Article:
EA SPORTS Rugby 2004 - PS2 - Review
To Americans, football is the pigskin sport. To Europeans, football is soccer (soccer is called football over there). Their version of gridiron action is Rugby, a hard-hitting sport that puts the "ugh" in tough. It's taking time, but Rugby is slowly making its way to North American shores. As a sport, any sport, continues to grow in popularity, it's only natural that game developers and publishers will be ready to release a game that captures its magic. If the NFL and NCAA football games weren't enough for you, EA has brought us another variation: Rugby 2004.
Statistically, Rugby 2004 has got the goods. More than 1,500 players have been licensed for your gaming pleasure, along with 62 world teams. The United States are here, as well as Canada, Russia, Japan, and Australia, not to mention all of the popular and hugely successful European teams. Go British Isles!
The camera angles are more like a soccer game than football. The standard angle is a side-view, but you can change it to one of several different top-down angled views. There are a lot of players to cram into one screen, so the camera can't zoom in very far. (Technologically it could, but the developers obviously didn't want it to.)
In-game controls are an important part of any game, but are especially crucial to sports titles, which work hard to emulate a real-life game. Since rugby is different from football, Rugby 2004's controls are very different from Madden 2004. Some changes occur when holding the ball, but the general controls stay the same. The most pressed button on the Dual-Shock 2 controller (X) is dedicated to punting and drop-kicking. Perform a hand-off by tapping the CIRCLE button. Grubber kicks and the up-and-under are executed using the SQUARE and TRIANGLE buttons, respectively.
While holding the ball you can throw left or right passes by using the L1 and R1 buttons, tapping the button for a short pass or holding it for a long pass. You can also play around with these buttons to perform a dummy pass, hopefully causing your opponent to screw up and pave the way to victory.
As reliable and easy-to-remember as the button scheme is, the controls are a bit unsteady. The power that I had over my team seemed to be a lot less than normal, almost as if I was one small soldier in a giant war. I could fire the gun, but would my efforts really have an effect on what was going on? When in control of the ball, Rugby 2004 didn't feel as exciting or as hard-hitting as the sport that the game is based on.
Rugby 2004's graphics are like an old, dusty rug: you can shake it to death, but the color is ruined. Bleached by the sun perhaps, or maybe old age was the cause. Regardless of the reason, you can't overlook the bland colors, the weak textures, or the ugly players. It wouldn't be wrong to say that this is the least attractive game EA has released in years. EA is known for having the best of the best, with the most realistic players around. In Rugby 2004, you've got cheap player models that move unrealistically. That alone is disappointing. Take the rest of the visual flaws into account and you don't have much to get excited about.
Rugby 2004 was developed for one type of player only: the Rugby enthusiast. If you're not a part of that group, then chances are you won't be able to get into this game. It's pretty good, but isn't overly exciting, especially to gamers who are used to playing faster sports titles. In reality, rugby is a tough, painful sport, and while the game is challenging at times, it doesn't feel superior to football at all. In fact, with the slow, somewhat sluggish gameplay, Rugby 2004 feels weaker than football! No matter how much you like the sport, be safe and rent this one first.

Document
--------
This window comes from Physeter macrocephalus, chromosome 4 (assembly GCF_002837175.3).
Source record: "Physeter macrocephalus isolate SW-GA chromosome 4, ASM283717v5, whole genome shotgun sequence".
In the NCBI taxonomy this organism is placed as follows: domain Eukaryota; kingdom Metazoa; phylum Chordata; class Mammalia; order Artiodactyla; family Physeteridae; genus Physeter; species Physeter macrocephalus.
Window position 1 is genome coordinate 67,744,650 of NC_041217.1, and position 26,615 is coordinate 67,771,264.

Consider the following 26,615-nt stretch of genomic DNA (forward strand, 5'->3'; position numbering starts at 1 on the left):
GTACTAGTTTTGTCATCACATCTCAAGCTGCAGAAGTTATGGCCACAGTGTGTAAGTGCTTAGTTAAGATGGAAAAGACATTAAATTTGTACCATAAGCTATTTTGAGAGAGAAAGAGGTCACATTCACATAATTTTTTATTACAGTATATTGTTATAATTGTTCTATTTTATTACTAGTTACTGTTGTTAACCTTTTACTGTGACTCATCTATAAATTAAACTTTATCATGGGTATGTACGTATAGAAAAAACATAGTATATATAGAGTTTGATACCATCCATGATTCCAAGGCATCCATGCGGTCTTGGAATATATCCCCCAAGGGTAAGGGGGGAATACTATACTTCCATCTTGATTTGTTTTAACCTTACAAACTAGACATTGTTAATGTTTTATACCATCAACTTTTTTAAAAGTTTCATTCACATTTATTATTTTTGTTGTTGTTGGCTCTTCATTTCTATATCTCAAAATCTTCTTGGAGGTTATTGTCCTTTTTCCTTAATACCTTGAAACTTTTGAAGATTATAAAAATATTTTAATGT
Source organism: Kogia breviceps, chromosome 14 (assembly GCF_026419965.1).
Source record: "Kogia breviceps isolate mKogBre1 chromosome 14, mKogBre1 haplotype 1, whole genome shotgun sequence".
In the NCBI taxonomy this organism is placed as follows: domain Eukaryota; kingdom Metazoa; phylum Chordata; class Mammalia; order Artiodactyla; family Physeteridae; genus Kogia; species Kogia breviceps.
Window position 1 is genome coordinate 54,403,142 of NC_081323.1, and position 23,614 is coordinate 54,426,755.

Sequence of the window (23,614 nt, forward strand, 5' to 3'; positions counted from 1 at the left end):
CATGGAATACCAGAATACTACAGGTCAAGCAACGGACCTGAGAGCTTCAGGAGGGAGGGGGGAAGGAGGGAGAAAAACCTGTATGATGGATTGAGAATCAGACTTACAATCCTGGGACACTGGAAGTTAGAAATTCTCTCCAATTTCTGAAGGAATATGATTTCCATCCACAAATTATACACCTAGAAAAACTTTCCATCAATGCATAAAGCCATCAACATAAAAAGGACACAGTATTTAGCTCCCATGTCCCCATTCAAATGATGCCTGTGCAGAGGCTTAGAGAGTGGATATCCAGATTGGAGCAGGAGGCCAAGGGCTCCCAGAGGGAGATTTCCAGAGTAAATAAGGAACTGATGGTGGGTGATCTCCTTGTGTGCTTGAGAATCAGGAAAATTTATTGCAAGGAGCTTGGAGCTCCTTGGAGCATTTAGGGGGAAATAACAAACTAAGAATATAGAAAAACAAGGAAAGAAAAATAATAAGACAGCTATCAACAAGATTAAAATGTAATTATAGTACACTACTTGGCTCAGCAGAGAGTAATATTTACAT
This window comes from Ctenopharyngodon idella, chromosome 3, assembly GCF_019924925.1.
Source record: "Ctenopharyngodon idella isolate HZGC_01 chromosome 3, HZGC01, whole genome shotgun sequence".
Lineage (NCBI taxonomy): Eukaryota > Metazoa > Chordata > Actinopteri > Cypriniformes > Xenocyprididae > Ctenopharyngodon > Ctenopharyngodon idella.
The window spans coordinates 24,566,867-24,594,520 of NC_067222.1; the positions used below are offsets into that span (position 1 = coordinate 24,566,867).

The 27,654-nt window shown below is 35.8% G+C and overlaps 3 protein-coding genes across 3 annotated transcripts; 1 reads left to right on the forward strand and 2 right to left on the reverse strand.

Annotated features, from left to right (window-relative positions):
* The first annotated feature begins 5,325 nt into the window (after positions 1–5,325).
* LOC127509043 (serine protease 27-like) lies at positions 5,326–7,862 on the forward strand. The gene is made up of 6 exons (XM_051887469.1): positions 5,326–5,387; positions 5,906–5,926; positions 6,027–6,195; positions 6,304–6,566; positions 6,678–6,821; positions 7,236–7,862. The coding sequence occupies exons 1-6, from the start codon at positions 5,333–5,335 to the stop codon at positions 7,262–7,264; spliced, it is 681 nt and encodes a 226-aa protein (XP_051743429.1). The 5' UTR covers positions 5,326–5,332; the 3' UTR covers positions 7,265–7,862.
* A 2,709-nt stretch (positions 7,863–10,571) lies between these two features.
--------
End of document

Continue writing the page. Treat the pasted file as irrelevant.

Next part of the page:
As a game based on a sport that is promoted as being tougher than football, it's shocking to see that the game doesn't live up to those standards. It's just too slow to enjoy, making it hard for even the most diligent rugby fans to get into it.
Eye candy? More like an eye sore. Rugby 2004's graphics are a huge disappointment. The so-called "dynamic lighting" does little to increase the visual quality.
Rugby 2004 has one lackluster song for the intro, and the rest of the music is just a bunch of repetitive beats. The commentary doesn't sound like it came from someone who loves the sport (which it should). Instead, it sounds like it came from a guy who was desperate for a job and took the first offering. How can the players be expected to get excited with a commentator like that?
Rugby 2004 is more challenging than meets the eye. Even experienced football players will have a bit of a learning curve with this one.
This is a pretty good concept, but where are all of the EA game modes? Rugby 2004 only has a few, and they mainly consist of game tournaments. They're not bad, but I wanted something more.
If your friends love rugby as much as you do, then the multiplayer experience could be fun. Otherwise they'll get bored and want to play something else.
Do you know rugby? Do you love rugby? Have you subscribed to a European sports channel just so you can watch every game your favorite team plays? If you answered yes to either of the last two questions, then Rugby 2004 is worth looking into. It's the first rugby game I've played so I can't compare it to anything except games like Madden and GameBreaker. If that's an unfair comparison, then please encourage game developers to bring more rugby titles to the States.
This title is rated "E" for everyone, but that doesn't mean its gameplay is meant for everyone. Rent it if you're really curious about the sport or if you're wondering how it compares to EA's fine football games. Remember though: buying a video game is kind of like getting married. If there's uncertainty in your heart, you probably shouldn't say "I do."